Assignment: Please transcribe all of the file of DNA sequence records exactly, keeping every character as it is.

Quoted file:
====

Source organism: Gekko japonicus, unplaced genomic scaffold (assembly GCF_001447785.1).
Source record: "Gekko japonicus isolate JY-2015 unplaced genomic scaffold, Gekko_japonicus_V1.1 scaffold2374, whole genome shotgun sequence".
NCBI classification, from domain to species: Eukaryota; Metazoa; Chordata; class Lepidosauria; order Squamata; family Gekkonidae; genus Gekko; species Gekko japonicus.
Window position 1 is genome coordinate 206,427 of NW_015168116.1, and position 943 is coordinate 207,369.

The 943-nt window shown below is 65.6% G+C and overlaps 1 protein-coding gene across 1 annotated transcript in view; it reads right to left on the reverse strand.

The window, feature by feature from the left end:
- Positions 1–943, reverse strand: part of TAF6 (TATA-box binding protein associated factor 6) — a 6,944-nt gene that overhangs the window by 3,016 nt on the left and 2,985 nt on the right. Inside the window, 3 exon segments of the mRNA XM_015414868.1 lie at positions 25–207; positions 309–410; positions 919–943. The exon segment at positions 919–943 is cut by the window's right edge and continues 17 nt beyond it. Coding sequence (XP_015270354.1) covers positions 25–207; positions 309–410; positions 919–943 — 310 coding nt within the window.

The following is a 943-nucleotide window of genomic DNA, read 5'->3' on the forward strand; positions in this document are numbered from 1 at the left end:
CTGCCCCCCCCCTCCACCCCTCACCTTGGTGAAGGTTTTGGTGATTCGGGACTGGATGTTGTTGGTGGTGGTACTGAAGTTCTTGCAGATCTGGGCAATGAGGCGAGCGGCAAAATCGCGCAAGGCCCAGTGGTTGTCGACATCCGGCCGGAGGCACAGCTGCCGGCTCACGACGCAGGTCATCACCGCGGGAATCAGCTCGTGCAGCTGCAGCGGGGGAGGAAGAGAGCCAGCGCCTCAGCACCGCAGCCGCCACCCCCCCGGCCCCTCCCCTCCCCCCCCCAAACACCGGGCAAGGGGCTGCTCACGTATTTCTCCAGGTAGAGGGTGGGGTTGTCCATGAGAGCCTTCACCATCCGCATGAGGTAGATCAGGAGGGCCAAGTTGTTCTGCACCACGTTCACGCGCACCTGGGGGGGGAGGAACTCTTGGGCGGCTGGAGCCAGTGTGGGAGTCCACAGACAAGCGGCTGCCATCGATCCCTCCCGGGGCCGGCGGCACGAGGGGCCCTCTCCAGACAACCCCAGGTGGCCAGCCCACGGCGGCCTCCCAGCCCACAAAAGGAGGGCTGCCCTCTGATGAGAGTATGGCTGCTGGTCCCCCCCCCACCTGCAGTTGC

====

Source organism: Gekko japonicus, unplaced genomic scaffold (assembly GCF_001447785.1).
Source record: "Gekko japonicus isolate JY-2015 unplaced genomic scaffold, Gekko_japonicus_V1.1 scaffold2374, whole genome shotgun sequence".
NCBI classification, from domain to species: Eukaryota; Metazoa; Chordata; class Lepidosauria; order Squamata; family Gekkonidae; genus Gekko; species Gekko japonicus.
Window position 1 is genome coordinate 206,427 of NW_015168116.1, and position 943 is coordinate 207,369.

The 943-nt window shown below is 65.6% G+C and overlaps 1 protein-coding gene across 1 annotated transcript in view; it reads right to left on the reverse strand.

The window, feature by feature from the left end:
- Positions 1–943, reverse strand: part of TAF6 (TATA-box binding protein associated factor 6) — a 6,944-nt gene that overhangs the window by 3,016 nt on the left and 2,985 nt on the right. Inside the window, 3 exon segments of the mRNA XM_015414868.1 lie at positions 25–207; positions 309–410; positions 919–943. The exon segment at positions 919–943 is cut by the window's right edge and continues 17 nt beyond it. Coding sequence (XP_015270354.1) covers positions 25–207; positions 309–410; positions 919–943 — 310 coding nt within the window.

The following is a 943-nucleotide window of genomic DNA, read 5'->3' on the forward strand; positions in this document are numbered from 1 at the left end:
CTGCCCCCCCCCTCCACCCCTCACCTTGGTGAAGGTTTTGGTGATTCGGGACTGGATGTTGTTGGTGGTGGTACTGAAGTTCTTGCAGATCTGGGCAATGAGGCGAGCGGCAAAATCGCGCAAGGCCCAGTGGTTGTCGACATCCGGCCGGAGGCACAGCTGCCGGCTCACGACGCAGGTCATCACCGCGGGAATCAGCTCGTGCAGCTGCAGCGGGGGAGGAAGAGAGCCAGCGCCTCAGCACCGCAGCCGCCACCCCCCCGGCCCCTCCCCTCCCCCCCCCAAACACCGGGCAAGGGGCTGCTCACGTATTTCTCCAGGTAGAGGGTGGGGTTGTCCATGAGAGCCTTCACCATCCGCATGAGGTAGATCAGGAGGGCCAAGTTGTTCTGCACCACGTTCACGCGCACCTGGGGGGGGAGGAACTCTTGGGCGGCTGGAGCCAGTGTGGGAGTCCACAGACAAGCGGCTGCCATCGATCCCTCCCGGGGCCGGCGGCACGAGGGGCCCTCTCCAGACAACCCCAGGTGGCCAGCCCACGGCGGCCTCCCAGCCCACAAAAGGAGGGCTGCCCTCTGATGAGAGTATGGCTGCTGGTCCCCCCCCCACCTGCAGTTGC